This 17-Year Old Activist Is Changing the Way We Talk About the Climate Crisis

Jamie Margolin isn't a future leader. She's leading now.

Jamie Margolin

On Friday waves of youth protests rippled across the United Kingdom calling for climate action. This movement emerged just one month after a global youth strike where more than a million students took to the street and demanded society drastically improve the way it responds to the climate crisis.

While it takes many organizers to make a movement, and climate activism has a storied history, these recent events can be linked back to a teenager in Seattle, Washington. Seventeen-year-old Jamie Margolin is a junior in high school. She enjoys reading, drawing, and writing. She also spends five to six hours a day specifically working to combat the climate crisis.

Those hours — minutes piled on top of going to school, doing homework, and having a life — she tells Inverse are piled into conference calls, emails, writing, fundraising, social media, and working on a documentary. Margolin is the founder of and co-executive director of Zero Hour, a youth and women of color led organization dedicated to intersectional climate activism.

Zero Hour, Margolin learned from Greta Thunberg — the Swedish teen whose own climate strike inspired millions of others to do the same — partially inspired her to Thunberg to take a stand. Margolin herself was inspired by the indigenous youth who led the protest against the Dakota Access Pipeline at Standing Rock.

“To know that Zero Hour helped lay the groundwork for such a massive movement is an amazing feeling,” Margolin says. “But there’s so much more than needs to be done and the way that climate change is being talk about right now needs to change.”

Margolin founded Zero Hour when she was 15 after processing two disheartening events. One was the destruction of Hurricane Maria, the Category 5 hurricane that devastated Puerto Rico. The other was experiencing the struggle it took to breathe in Seattle after the city was covered in smoke from Canadian wildfires. The Washington native, already a community organizer, said enough is enough.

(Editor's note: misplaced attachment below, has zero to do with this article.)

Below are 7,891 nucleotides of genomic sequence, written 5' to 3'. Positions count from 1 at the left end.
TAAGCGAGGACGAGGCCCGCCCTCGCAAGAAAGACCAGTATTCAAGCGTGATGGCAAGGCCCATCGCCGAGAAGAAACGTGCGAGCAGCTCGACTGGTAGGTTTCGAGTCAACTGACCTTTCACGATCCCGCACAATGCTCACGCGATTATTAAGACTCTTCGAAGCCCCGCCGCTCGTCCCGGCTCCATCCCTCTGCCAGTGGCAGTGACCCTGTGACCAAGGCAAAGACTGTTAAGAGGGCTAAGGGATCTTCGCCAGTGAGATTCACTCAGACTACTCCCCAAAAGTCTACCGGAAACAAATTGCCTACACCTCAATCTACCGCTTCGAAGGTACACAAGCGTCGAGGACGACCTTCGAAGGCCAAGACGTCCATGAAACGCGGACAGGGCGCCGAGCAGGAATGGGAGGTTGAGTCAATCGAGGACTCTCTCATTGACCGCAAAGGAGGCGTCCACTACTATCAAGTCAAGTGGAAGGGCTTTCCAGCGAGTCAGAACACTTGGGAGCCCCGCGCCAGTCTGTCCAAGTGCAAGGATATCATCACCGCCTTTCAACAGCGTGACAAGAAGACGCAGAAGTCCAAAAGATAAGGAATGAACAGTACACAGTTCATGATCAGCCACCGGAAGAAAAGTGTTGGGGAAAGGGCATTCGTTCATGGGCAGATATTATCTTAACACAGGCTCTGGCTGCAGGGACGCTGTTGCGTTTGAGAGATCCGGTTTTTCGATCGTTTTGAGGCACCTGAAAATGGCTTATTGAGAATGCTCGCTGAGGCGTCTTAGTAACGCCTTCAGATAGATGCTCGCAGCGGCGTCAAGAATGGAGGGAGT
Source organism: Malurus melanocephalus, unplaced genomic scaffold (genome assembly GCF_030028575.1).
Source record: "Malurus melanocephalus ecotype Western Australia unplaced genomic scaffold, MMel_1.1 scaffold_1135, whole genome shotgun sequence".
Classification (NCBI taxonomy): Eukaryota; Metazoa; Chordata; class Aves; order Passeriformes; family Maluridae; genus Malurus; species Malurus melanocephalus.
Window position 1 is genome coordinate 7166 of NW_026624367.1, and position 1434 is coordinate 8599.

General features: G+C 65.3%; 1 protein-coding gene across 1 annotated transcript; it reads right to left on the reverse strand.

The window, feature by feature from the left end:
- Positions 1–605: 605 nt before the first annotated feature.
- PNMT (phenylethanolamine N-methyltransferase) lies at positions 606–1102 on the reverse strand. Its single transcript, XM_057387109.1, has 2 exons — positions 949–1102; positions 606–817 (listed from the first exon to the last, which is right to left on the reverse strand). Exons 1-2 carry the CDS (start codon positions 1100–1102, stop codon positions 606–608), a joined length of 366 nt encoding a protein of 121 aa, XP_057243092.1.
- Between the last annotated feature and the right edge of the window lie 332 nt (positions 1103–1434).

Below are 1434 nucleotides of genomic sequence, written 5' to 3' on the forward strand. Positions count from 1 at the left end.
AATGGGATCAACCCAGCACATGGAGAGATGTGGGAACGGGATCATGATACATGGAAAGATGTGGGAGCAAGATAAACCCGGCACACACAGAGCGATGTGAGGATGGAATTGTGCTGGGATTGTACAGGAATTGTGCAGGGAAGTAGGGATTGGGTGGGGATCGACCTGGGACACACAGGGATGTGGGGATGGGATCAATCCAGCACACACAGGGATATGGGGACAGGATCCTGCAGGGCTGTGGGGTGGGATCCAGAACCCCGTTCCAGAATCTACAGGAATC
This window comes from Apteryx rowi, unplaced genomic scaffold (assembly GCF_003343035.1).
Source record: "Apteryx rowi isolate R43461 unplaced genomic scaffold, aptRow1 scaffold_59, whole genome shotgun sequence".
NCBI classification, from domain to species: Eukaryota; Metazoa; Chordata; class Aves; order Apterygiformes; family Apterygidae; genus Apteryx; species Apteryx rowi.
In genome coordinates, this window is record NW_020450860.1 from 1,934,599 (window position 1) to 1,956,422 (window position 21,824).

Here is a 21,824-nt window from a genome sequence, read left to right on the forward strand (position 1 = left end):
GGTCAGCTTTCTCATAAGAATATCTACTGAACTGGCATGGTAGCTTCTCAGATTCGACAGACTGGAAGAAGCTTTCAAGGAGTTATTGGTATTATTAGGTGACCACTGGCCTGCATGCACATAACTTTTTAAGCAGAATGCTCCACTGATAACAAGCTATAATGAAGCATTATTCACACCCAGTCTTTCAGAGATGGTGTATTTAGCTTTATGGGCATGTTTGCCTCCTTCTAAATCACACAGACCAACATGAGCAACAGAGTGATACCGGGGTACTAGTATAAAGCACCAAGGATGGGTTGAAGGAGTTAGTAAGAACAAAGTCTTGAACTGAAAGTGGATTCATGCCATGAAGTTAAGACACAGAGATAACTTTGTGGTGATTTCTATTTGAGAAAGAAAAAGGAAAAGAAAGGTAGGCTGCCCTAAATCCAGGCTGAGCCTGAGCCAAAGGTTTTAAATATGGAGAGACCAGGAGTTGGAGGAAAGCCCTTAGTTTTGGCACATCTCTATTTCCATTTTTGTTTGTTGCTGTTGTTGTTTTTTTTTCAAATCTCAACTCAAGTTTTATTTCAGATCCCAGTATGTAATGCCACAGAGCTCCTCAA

“Watching the incredibly racist nonresponse toward Puerto Rico after Hurricane Maria — which was clearly a climate crisis yet the media acted like it wasn’t climate caused — and literally not being able to breathe clean air for two weeks were the catalysts,” Margolin says.

She rallied friends and launched Zero Hour in the summer of 2017 and by the next summer, they organized a national event. Over the course of three days in July, Zero Hour lobbied Congress, urging them to refuse money from fossil fuel companies, hosted a youth art festival, and led a march through the nation’s capital. At the same time over 25 sister marches took place around the world — with teenagers in London, Kenya, and Las Vegas making the same demand. Their governments needed to address the roots of climate change and take immediate action.

Climate change is something that Margolin fiercely needs to be attacked at all angles.

“Yes we have to be protesting and lobbying,” she points out. “But we also have to be organizing in our communities; doing education work. We have to be addressing the issue in the courts. We can’t pretend like we have the luxury of choosing one solution.”

Margolin emphasizes that protesting is not an effective way of making long term change — you can’t be on the streets 24/17. As a young social activist disrupting the status quo, she’s learned that if your end goal is to turn people out in the streets, then that’s the end of your movement. Sometimes you need to make a ruckus and sometimes you need to take action that results in something meaningful. Finding the balance, she says, is key.

Now Zero Hour is working on a campaign called “Get to the Roots” which is more focused on addressing how climate change is taught and discussed. It’s important to the activists behind Zero Hour that climate change is addressed the culmination of the systems of oppression that caused it: colonialism, racism, and capitalism.

“If we’re not addressing this issue through that lens — if we’re not having a social justice approach, not taking intersectional action and highlighting the voices that are on the front lines of the issue, then we are not addressing the root causes of climate change,” Margolin says.

Margolin is ready to fight but, as she puts it, she wants to fight climate change properly. Youth protest is not about being a hashtag-activist or achieving clout — it’s about changing a system that’s ruled by people who secured power before they were born.

“It’s not about coming off as liberal or woke,” Margolin says. “It’s that literally we won’t survive this if we can’t solve it correctly.”

Media via Jamie Margolin